There was a virtual, joint meeting between Silver Lake Regional School Committee and Union 31 on Thursday, April 23 to discuss the remote learning program that has been instituted district-wide in the face of the Coronavirus pandemic. Representatives were there from each of the three towns’ school committees.
Superintendent Jill Proulx led the presentation on remote learning. A survey was sent out to secondary students (grades 7-12), staff, and parents to gather information on the first few weeks of remote learning. Proulx said that herself and Assistant Superintendent Ryan Lynch were looking for trends in the data from the survey. Seventy-five percent of the staff completed the survey with 826 responses received overall.
Proulx said that overall the staff feels supported but face challenges such as monitoring the progress of their students in addition to simply missing their students. The range of responses were also varied with some parents and students eager for new material while others felt otherwise. Lynch said that when asked if they would be able to move forward independently if their teacher were to introduce new content, 47 percent of students responded yes. About one-third of those surveyed said they would not be able to do so without additional support. Lynch pointed out that students surveyed reported the workloads to be heavier than their parents who were also surveyed. Students surveyed said that the work veered toward the too much side of things. Most parents were clustered somewhere in the middle between too much and too little. Many parents also expressed frustration with working from home while also supporting their child regardless of their age. Additionally, many older students are now working more hours, largely in grocery stores, and are feeling overwhelmed trying to maintain both a job and their schoolwork. Proulx noted that the students who responded did so appropriately and thoughtfully.
According to Proulx and Lynch, the qualitative data from the survey showed that there should be a focus placed on consistency in both communication and expectations. Proulx and Lynch also met virtually with all building principals to get a sense of what’s working in order to expand upon it and make it consistent for all schools in the district.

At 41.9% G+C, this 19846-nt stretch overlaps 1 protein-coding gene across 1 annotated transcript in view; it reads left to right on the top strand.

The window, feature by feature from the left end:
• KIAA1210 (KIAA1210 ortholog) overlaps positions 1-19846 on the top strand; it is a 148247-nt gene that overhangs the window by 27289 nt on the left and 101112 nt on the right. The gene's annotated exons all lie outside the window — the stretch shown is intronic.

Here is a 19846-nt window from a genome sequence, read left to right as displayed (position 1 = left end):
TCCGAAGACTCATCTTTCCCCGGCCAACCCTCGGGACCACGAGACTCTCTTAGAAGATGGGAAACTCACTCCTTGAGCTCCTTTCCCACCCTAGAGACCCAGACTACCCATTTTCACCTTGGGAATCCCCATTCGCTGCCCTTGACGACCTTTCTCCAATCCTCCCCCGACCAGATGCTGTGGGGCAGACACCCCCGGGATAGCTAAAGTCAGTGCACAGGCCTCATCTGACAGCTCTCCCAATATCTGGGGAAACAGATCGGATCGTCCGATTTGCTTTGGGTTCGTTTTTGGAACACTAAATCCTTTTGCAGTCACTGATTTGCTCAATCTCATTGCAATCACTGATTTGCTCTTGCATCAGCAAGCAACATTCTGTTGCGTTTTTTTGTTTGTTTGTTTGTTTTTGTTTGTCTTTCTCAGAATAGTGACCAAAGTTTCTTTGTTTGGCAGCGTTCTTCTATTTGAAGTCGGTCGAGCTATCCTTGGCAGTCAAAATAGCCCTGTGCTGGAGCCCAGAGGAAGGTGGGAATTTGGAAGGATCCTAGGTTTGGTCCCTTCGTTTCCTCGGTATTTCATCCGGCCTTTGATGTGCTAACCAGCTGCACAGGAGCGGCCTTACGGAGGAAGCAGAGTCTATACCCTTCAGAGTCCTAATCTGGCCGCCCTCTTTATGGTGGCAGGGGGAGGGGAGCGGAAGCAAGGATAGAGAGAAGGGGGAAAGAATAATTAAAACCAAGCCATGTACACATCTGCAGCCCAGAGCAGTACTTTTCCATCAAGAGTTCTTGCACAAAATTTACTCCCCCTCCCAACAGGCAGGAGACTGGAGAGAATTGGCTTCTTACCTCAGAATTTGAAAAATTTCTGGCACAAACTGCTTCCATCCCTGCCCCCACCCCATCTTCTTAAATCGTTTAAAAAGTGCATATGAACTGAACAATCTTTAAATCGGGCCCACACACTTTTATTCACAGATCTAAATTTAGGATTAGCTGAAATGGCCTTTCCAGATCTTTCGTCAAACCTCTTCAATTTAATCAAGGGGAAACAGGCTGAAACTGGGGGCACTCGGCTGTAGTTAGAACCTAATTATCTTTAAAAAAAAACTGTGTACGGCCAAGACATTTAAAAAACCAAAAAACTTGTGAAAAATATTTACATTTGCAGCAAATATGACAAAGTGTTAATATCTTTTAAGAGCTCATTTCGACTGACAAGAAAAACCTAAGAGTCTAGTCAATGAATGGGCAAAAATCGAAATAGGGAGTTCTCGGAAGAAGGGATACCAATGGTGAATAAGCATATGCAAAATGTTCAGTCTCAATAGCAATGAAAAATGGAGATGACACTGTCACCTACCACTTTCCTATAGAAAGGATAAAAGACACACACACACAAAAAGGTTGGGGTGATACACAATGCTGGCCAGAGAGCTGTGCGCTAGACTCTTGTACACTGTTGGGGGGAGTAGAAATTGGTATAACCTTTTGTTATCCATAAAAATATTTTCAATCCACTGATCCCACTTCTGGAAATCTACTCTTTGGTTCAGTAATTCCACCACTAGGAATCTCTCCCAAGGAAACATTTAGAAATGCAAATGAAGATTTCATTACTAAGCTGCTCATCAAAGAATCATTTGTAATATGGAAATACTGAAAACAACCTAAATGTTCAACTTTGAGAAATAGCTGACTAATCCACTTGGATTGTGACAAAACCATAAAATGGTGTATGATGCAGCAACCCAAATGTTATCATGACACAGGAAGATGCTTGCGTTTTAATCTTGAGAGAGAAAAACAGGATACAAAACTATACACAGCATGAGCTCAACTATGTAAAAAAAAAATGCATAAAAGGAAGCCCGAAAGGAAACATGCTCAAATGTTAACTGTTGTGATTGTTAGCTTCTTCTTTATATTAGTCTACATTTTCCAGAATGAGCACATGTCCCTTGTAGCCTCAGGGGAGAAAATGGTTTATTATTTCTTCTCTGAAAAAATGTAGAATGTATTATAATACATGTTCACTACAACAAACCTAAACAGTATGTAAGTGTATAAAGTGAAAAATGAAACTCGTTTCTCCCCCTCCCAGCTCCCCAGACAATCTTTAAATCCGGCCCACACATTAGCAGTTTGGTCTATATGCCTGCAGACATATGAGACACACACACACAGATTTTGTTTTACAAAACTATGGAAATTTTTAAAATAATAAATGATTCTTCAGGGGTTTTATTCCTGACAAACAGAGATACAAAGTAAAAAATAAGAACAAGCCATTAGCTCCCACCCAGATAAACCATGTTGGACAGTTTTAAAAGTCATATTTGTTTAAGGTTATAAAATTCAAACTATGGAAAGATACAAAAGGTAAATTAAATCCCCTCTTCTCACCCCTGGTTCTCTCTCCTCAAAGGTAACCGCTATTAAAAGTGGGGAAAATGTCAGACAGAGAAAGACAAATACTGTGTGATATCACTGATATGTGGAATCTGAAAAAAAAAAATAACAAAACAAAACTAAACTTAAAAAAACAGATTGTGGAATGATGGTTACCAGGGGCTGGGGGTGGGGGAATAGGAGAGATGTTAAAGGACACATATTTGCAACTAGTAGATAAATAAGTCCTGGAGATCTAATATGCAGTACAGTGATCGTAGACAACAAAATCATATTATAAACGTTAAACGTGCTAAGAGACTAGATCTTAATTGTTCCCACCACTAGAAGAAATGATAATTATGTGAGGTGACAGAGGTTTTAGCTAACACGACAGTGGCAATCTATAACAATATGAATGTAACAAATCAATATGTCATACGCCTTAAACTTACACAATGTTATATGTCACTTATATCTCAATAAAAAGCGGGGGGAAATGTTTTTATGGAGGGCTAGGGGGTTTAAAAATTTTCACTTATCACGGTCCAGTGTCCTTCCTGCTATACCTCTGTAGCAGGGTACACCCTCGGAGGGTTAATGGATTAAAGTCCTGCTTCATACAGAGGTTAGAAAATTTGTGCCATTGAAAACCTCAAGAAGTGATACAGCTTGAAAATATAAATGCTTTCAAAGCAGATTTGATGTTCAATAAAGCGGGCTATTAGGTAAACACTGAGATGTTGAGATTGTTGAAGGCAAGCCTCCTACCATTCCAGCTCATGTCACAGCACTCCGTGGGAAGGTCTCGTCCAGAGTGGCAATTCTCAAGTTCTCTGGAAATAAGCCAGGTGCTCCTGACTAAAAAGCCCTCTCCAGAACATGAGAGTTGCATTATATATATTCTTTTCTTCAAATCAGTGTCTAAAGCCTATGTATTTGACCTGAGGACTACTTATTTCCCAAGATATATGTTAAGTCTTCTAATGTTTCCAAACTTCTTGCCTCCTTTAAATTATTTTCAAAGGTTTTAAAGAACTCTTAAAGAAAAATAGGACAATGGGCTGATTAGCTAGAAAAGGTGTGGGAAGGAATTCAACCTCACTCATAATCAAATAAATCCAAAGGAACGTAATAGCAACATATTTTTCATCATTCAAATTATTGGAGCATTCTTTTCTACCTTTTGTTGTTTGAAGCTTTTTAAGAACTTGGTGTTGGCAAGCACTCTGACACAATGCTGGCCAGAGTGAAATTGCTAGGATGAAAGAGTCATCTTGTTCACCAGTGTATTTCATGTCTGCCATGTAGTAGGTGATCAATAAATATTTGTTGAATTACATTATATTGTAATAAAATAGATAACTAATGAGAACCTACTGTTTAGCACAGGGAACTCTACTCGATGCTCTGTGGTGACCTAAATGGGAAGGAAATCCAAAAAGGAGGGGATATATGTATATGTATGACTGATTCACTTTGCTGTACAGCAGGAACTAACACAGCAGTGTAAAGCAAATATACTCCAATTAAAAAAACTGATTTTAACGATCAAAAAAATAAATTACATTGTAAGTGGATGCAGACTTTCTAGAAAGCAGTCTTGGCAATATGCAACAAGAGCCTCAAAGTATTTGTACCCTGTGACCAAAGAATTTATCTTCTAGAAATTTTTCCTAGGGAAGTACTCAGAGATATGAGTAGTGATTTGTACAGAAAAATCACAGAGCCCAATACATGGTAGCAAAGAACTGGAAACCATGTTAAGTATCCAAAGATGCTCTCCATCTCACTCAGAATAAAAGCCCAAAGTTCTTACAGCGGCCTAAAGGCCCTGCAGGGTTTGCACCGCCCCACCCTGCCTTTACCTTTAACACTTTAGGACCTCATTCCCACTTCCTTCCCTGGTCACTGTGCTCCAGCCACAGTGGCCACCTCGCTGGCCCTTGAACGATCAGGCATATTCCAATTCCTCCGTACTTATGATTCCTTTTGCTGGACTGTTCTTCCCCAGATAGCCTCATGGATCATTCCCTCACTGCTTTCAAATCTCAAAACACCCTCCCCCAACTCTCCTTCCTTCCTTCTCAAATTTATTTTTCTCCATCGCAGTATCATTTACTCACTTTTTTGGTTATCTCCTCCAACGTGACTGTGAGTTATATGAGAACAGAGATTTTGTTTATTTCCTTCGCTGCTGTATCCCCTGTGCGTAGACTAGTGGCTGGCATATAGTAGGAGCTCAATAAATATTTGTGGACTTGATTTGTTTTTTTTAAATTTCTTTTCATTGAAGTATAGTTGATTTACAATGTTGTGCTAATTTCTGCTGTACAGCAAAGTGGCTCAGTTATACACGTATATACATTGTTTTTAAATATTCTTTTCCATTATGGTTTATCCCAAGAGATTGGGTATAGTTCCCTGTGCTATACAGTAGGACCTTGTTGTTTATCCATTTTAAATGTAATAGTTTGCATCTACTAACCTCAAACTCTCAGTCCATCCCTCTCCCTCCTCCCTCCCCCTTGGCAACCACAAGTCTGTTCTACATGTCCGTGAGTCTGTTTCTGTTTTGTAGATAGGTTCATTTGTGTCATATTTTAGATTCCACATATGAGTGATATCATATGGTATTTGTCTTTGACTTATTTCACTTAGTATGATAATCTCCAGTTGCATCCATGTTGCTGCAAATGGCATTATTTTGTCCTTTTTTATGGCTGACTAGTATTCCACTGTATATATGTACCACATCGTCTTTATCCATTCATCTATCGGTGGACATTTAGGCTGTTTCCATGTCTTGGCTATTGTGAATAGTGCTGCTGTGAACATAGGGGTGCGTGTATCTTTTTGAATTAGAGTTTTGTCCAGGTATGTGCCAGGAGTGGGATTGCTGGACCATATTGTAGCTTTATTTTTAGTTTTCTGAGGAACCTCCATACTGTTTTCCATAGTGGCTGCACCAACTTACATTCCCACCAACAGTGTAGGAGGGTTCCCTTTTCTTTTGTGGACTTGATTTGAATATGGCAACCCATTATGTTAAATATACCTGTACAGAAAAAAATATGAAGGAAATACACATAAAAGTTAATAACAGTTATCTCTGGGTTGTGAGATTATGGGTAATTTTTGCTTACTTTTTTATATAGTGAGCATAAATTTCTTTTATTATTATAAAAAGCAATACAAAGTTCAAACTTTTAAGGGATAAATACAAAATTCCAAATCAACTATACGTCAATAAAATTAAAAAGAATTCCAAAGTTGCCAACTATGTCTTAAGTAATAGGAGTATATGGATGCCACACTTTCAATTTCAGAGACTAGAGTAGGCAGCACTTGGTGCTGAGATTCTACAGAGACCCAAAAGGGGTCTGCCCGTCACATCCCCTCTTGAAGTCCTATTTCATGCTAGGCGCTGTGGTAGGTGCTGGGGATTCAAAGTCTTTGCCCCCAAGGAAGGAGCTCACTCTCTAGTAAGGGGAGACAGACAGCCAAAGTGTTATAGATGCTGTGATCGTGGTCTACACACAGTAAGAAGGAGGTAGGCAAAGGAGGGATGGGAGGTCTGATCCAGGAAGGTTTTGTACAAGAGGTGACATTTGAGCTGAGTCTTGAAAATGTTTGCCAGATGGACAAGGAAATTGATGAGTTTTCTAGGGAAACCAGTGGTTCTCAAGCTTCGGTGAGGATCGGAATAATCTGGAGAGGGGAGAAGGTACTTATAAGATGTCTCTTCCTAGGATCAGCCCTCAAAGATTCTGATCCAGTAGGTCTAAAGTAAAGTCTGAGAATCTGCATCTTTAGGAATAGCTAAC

The Silver Lake leadership is also working on answering frequently asked questions and distributing sample schedules. All groups surveyed will be surveyed once again in about three weeks. Proulx said their biggest concern is trying to meet the needs of all the children.
Proulx also said that the Department of Education would likely be providing additional recommendations about remote learning by early next week that could include some summer school guidance. According to Proulx, Silver Lake will be waiting for further guidance from the Massachusetts Department of Elementary and Secondary Education (DESE) before making any big changes to their distance learning program.
Some Committee members asked questions of Proulx including how the district is addressing students who are either not participating or participating at lower levels. Proulx said that first steps include the teacher reaching out and if that fails, a counselor or principal attempts to make contact. As a last resort, the school resource officer is sent out to do a wellness check. Committee members also wanted to know if the goal of remote education was to prevent regression or to continue to educate. Proulx said that a major focus was preventing regression adding, “I think one of the things we continue to struggle with is to what extent new material should be introduced and how to introduce new material.”
Another question was in regard to how teachers were expected to be educating. Proulx said that teachers should explain things verbally and visually to whatever extent they can in the given environment rather than just posting a list of assignments. “In some respects, it is like we are all first-year teachers again, but good teaching remains good teaching,” Proulx explained. Proulx also emphasized that if something is not working for a parent or student, that issue is best communicated directly to the teacher as they are best equipped to make a quick adjustment.